Options beyond diversification
For some investors, moving into a diversified strategy is not appealing or possible—whether because of the tax implications of a sale, because of a provision of ownership that prevents a sale, or because, despite the risk, they remain devoted to the company or investment. If that’s your situation, consider one of the more sophisticated risk management strategies below.
These approaches may help manage taxes and sometimes even generate income from the sale of option contracts written against the stock position. But they may also come with significant tax and transaction costs, which you should weigh as you decide on an approach. Because of the complexities of these strategies, make sure you are working with a trusted adviser or other financial professional.
Staged selling. Sell a portion of your position each year over a set time period, say three or five years. This strategy may appeal to you if you would like to diversify, but your concentrated position has very high embedded capital gains, and the tax bill from an immediate sale would be too large to handle in the short term. A gradual sell-down would allow you to spread out taxable gains over several years, though you have to weigh the benefits of this strategy against the risk of retaining the position.
Options. Option strategies are not right for all investors; they involve risk and expense. But they may have the potential to reduce the risk of a concentrated position.
If your goal is to protect against downside risk without selling, consider purchasing put options. Puts can help to protect against the risk of losses in a stock, while maintaining your opportunity to participate in any appreciation. A protective put strategy can be an expensive way to hedge downside risk, however—so you want to be confident that any future gains from the underlying stock position will be enough to cover the cost of the options.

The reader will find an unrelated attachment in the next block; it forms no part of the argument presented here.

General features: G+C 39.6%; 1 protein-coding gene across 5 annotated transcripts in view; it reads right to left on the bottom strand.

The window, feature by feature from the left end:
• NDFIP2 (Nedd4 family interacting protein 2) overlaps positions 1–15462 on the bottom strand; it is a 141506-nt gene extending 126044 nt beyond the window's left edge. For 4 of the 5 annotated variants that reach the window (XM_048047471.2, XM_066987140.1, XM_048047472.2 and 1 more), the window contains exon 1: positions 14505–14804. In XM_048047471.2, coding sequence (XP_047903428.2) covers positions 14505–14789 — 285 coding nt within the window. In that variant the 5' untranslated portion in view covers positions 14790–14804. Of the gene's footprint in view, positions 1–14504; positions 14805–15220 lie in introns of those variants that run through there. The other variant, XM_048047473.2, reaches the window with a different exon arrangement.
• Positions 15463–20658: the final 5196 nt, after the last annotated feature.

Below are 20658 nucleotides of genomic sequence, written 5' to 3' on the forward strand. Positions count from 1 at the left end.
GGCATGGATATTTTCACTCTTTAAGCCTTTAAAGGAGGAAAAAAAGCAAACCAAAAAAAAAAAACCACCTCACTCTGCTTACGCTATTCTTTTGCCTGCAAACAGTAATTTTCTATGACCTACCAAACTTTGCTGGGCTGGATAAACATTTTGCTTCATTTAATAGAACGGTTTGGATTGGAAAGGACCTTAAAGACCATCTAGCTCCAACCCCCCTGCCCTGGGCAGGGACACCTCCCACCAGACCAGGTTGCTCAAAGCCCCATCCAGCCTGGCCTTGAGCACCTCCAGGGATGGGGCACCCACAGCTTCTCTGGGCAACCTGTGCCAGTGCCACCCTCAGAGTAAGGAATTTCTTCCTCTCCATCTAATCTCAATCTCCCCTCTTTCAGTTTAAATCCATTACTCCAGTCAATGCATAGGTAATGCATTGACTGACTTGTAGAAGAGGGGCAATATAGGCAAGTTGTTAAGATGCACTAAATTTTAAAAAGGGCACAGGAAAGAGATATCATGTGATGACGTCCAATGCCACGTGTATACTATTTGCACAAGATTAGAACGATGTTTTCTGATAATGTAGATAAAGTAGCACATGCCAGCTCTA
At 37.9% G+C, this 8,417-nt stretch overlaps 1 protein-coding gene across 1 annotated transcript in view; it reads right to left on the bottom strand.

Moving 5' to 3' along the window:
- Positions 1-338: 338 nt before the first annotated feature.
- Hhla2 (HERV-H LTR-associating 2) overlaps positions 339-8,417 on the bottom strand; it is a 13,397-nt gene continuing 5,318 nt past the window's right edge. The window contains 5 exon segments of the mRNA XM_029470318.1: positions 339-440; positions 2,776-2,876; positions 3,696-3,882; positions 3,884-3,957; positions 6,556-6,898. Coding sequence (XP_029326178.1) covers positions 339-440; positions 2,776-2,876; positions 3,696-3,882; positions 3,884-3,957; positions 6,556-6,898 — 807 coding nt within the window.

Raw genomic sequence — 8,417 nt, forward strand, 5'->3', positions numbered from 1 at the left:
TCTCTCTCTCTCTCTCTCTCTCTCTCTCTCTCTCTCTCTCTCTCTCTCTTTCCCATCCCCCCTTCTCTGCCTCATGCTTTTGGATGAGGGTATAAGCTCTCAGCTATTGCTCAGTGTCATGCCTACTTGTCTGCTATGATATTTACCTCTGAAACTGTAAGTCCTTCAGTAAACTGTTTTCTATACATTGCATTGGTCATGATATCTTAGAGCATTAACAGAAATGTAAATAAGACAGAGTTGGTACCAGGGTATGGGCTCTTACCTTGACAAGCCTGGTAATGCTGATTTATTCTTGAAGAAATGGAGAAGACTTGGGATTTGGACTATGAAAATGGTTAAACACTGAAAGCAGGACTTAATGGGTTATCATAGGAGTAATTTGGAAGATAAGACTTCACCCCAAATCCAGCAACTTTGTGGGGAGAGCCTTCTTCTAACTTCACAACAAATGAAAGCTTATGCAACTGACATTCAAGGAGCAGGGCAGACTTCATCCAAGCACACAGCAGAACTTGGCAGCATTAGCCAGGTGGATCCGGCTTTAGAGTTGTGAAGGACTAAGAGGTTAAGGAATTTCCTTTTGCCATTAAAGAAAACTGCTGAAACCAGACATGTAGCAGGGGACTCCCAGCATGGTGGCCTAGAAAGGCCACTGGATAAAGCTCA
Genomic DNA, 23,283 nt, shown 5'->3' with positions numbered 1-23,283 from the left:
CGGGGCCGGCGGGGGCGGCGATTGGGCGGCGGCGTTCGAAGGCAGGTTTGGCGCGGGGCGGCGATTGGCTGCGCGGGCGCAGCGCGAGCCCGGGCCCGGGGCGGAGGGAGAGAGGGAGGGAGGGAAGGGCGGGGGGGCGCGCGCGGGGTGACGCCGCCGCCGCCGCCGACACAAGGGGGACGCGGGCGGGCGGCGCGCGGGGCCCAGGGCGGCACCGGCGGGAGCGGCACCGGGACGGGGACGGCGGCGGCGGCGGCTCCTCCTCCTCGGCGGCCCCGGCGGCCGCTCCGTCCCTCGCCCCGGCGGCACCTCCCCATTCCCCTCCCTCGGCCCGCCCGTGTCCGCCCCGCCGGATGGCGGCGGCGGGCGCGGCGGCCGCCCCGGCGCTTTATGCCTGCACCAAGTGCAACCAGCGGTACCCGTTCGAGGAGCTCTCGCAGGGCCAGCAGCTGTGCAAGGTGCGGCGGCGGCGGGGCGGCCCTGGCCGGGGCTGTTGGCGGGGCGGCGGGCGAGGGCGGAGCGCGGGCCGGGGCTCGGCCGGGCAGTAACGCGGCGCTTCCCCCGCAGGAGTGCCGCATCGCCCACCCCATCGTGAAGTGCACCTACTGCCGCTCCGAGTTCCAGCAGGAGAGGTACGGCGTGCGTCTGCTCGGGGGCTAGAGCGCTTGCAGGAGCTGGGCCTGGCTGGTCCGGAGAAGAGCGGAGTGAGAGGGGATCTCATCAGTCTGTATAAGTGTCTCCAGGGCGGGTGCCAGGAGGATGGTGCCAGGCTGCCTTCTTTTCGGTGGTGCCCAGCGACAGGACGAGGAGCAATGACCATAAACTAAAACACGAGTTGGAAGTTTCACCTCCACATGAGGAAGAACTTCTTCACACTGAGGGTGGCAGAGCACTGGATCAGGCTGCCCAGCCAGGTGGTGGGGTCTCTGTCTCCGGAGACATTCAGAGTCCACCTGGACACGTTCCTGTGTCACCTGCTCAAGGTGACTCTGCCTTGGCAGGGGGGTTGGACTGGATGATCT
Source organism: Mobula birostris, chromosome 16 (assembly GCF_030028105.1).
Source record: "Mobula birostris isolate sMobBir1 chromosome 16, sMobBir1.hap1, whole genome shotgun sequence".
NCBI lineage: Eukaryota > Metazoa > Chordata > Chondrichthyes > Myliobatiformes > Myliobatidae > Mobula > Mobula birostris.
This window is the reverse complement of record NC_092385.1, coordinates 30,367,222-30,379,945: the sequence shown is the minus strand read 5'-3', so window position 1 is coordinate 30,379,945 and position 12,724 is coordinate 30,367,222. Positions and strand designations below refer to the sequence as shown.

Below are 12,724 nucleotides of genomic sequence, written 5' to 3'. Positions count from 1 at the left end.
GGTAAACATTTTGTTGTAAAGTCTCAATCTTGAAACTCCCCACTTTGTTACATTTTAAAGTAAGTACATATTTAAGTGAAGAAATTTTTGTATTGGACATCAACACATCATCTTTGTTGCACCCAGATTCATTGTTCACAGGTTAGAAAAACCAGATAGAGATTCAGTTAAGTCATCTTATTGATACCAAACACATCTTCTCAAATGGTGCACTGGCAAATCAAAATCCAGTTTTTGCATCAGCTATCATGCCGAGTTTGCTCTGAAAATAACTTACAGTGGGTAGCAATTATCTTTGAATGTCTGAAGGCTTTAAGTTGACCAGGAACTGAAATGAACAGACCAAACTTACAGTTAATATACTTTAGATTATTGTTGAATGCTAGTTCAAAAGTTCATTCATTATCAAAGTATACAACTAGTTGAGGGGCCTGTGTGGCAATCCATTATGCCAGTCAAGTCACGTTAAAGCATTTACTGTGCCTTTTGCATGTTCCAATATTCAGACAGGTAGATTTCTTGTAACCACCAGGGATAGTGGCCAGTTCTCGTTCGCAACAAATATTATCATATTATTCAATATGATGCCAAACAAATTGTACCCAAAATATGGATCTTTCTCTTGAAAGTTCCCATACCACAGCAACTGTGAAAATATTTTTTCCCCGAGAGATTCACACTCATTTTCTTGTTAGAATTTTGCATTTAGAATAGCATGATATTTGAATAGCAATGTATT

Alternatively, you can use a covered call to generate immediate cash flow from the position. Covered calls limit your upside potential—if the stock rises, you may be forced to sell you shares, but they also provide income, and the income reduces your overall risk level. However, the income stream will not provide complete downside protection; so while this strategy provides a degree of risk reduction, it doesn’t protect against a large downturn.
If you want to hedge your position without incurring the cost of buying a put, you can use a cashless collar. This strategy involves purchasing a put to protect from losses while selling a call option that limits your upside potential. The proceeds from selling the call generally offset the price of the put—hence the strategy’s name. However, remember that puts and calls have embedded commissions and fees, so the cashless collar isn’t entirely free of cost.
Securities lending. You may decide to loan a portion of your concentrated stock holding to other investors who want to borrow the stock as part of a short sale. The lender runs the risk that the borrower fails to return the securities or is delayed in doing so, but the lender will receive interest on the loan. This strategy involves giving up some liquidity, however, and it does not protect you from downside risk beyond the income. Again, it is important to note that these strategies may require large minimums and are not available to everyone.
Making a decision that works
Each individual needs to weigh the pluses and minuses of these risk-mitigation strategies versus an outright sale. But the important thing is to act. Keep in mind that a concentrated position can pose a serious risk to your financial goals. Even the most established companies can run into trouble, and when they do, you may wish you had diversified or hedged your risks.